“Our Home-Hosted Dinners were fantastic, offering a warm and welcoming experience meeting ordinary people living ordinary lives in Bosnia/Herzegovina and Croatia ... I loved that we did not avoid talking about the wars, indeed we were immersed in the experiences of our hosts who lived through those terrible years and we were able to witness how wonderfully these countries have bounced back ...”

We’ll arrive and begin our meal around 6:15pm, featuring home-cooked traditional Bosnian cuisine. Your hosts will choose the menu, but your meal might include dishes like cevapi, (minced beef, lamb, or pork hand rolled into the shape of sausages and then grilled), begova corba (also known as “Bey’s soup,” a thickened blend of chicken and okra), fresh salad, dolme (a traditional Bosnian dish made of minced meat rolled into grapevine leaves or onion) and baklava for dessert. You might also enjoy traditional Bosnian coffee (similar to Turkish coffee in consistency) and homemade elderberry juice.

During our meal, we’ll have the opportunity to closely connect with our host family in smaller group of no more than 6 to get a sense of what it’s like to live in one of these typical Sarajevo apartment complexes, and hear stories of what life was like here before, during, and after the war. We’ll bid our host families farewell at around 8pm and return to our hotel.

Evening: Tonight, you can continue exploring Sarajevo on your own, or return to your hotel to rest and reflect on the day's discoveries.


Explore Sarajevo • Controversial Topic: The siege of Sarajevo through the eyes of survivor Vuk Bacanovic
Destination: Sarajevo
Meals included: B
Accommodations: Hotel Aziza or similar

Exclusive O.A.T. Activity: Today’s discoveries include a conversation about the Controversial Topic of the three-and-a-half year siege of Sarajevo during the Balkan War, and the shadow it casts over life in the city today. Although the war has been over for almost three decades, ethnic tensions between Serbians and Bosnians still divide the city today; we’ll meet two local Sarajevo residents, one from each group, to get a firsthand perspective of each side of this divisive issue. Read more about this activity below.

Breakfast: Served at our hotel from 7am-9am, with European options.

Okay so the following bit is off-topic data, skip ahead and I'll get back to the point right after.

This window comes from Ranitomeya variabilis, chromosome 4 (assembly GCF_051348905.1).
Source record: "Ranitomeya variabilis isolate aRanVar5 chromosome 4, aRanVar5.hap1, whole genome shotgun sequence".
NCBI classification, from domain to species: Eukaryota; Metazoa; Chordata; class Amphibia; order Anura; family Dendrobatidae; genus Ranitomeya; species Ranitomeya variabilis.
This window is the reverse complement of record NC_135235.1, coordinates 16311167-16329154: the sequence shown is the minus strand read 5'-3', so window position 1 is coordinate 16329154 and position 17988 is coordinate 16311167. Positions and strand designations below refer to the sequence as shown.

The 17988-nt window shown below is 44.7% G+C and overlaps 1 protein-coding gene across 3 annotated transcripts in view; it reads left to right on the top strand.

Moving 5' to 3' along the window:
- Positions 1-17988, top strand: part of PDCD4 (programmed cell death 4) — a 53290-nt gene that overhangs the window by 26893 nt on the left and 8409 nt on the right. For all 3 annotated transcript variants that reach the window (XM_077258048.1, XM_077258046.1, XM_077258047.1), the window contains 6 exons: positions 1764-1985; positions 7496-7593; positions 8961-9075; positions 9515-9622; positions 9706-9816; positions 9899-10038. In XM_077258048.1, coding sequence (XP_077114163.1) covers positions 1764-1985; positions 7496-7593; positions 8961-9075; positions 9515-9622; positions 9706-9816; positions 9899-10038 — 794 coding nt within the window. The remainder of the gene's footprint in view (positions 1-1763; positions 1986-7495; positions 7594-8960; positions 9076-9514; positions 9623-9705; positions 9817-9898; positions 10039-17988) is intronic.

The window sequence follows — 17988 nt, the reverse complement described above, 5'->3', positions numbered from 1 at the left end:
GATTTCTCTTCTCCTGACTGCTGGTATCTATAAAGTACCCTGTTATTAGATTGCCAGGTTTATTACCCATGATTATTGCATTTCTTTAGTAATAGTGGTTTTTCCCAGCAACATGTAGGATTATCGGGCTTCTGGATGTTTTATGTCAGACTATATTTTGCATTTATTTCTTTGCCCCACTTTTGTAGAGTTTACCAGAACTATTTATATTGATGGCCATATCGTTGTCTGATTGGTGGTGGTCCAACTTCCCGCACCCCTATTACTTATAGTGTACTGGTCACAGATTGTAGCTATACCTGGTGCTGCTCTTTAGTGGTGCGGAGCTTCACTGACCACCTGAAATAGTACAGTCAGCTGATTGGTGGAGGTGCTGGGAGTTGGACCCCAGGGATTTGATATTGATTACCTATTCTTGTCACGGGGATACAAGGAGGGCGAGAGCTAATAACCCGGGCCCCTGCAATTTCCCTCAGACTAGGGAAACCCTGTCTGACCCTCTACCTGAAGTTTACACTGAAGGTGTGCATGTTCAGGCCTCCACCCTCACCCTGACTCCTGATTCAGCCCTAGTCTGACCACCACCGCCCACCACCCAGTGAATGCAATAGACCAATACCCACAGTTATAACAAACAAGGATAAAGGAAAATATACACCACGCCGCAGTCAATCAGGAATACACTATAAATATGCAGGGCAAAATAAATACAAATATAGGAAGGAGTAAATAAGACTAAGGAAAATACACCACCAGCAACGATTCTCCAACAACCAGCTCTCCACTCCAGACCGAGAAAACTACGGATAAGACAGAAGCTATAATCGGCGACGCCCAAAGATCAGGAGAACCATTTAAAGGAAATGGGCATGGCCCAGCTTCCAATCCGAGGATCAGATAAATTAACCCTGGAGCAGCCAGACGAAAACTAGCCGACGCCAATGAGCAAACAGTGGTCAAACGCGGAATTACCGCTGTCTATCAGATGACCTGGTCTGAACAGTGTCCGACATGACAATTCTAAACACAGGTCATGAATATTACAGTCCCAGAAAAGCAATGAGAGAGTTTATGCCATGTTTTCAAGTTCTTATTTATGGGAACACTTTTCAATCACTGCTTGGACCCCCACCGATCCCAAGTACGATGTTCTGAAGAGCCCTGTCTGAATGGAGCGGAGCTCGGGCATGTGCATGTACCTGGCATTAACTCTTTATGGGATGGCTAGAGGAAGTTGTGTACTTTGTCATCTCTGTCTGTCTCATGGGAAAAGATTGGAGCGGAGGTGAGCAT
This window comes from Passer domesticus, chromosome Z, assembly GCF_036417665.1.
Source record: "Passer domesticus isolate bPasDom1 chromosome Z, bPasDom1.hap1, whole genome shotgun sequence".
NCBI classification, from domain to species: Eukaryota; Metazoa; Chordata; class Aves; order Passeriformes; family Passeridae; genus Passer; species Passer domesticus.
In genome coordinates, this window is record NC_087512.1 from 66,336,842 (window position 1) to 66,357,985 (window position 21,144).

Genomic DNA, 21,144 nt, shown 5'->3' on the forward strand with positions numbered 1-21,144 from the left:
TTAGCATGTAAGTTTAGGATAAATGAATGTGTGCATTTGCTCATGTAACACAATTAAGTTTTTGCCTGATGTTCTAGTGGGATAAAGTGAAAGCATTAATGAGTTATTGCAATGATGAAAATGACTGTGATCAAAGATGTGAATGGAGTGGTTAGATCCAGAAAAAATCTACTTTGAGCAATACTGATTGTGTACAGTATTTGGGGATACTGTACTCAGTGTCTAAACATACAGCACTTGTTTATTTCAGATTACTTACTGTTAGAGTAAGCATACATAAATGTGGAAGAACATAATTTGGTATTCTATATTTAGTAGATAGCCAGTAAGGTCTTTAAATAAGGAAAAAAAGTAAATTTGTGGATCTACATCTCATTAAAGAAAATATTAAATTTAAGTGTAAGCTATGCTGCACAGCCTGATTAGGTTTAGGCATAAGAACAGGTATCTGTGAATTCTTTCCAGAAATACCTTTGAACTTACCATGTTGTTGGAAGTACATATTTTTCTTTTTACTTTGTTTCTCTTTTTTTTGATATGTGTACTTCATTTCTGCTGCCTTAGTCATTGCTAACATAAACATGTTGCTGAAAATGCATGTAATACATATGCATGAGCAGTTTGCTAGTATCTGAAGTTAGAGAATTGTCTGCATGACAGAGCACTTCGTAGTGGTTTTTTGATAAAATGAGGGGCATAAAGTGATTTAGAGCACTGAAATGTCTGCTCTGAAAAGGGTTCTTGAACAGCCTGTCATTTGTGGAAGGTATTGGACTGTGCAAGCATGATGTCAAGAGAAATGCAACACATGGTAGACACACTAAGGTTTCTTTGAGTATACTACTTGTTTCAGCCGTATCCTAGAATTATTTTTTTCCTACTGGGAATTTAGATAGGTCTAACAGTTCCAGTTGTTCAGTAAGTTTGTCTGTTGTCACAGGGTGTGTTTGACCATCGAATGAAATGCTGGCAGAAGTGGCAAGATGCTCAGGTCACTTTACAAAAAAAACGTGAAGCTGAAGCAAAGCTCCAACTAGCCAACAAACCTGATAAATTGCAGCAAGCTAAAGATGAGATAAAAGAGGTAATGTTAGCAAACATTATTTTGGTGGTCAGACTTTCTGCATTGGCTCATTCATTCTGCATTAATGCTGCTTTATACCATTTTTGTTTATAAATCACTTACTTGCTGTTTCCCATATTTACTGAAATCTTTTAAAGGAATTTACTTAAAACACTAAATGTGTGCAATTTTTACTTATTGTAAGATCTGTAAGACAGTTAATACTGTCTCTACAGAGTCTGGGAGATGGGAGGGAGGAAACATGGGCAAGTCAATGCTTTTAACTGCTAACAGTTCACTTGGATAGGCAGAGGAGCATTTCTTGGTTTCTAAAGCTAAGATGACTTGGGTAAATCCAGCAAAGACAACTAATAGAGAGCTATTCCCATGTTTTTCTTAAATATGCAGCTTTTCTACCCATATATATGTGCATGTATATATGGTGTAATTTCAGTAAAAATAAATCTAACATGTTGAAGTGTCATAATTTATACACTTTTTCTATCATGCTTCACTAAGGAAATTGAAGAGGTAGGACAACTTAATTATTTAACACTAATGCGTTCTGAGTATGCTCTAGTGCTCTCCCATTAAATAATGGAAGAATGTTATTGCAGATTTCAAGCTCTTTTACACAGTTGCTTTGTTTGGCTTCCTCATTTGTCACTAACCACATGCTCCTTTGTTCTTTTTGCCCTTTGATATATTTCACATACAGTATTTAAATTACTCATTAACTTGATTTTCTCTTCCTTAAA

Morning: We’ll depart our hotel by private motorcoach around 9am to focus on Sarajevo’s more recent past, including the events that occurred following the violent breakup of former Yugoslavia in 1992. More than 10,000 people were killed during a three-and-a-half year siege of the city, with shells pouring in from the hills above the city. Around 9:30am, we’ll arrive at the famous Sarajevo Tunnel (also called the Tunnel of Hope), a vast underground passage dug in 1993 to ferry people out and bring supplies into the beleaguered city. While here, we will have the opportunity to venture inside an area of the tunnel staged with scenes that portray this dark period.

Then around 11am, we will be joined at the tunnel by Neira, a Muslim survivor of the three-and-a-half-year siege (or an alternative survivor of the war if Neira is unavailable), and hear her personal account of this Controversial Topic. Throughout our hour-long conversation, we’ll learn about what life was like during this siege that resulted in the deaths of nearly 14,000 people, including almost 5,500 civilians—during which the Bosnian Serbs barraged the once flourishing capital with heavy artillery and firepower.

Neira will share her experiences as a child growing up in Sarajevo, where she was born in 1985 and remained throughout the war, as she attended school amidst the brutal massacres and violence that bombarded the city. We’ll learn about the tumultuous history of this diverse, multi-cultural city and explore how the rise of extreme nationalism in the 1980s ripped the city apart at the seams, leading to the bloodiest battle in modern European history.

As a Muslim resident of Sarajevo, Neira will offer her perspective on the continuing arguments between the Serbian and Bosnian communities over who is to blame for the massacres and civilian casualties. While Bosnians view the Serbians as war criminals who inflicted unwarranted violence on the Bosnians and the Muslim community, Serbians believe their actions were justified means of retaliation for massacres perpetrated against their people in eastern Bosnia and continue to view their military leaders as righteous defenders. We will hear the Serbian perspective of this issue later this afternoon.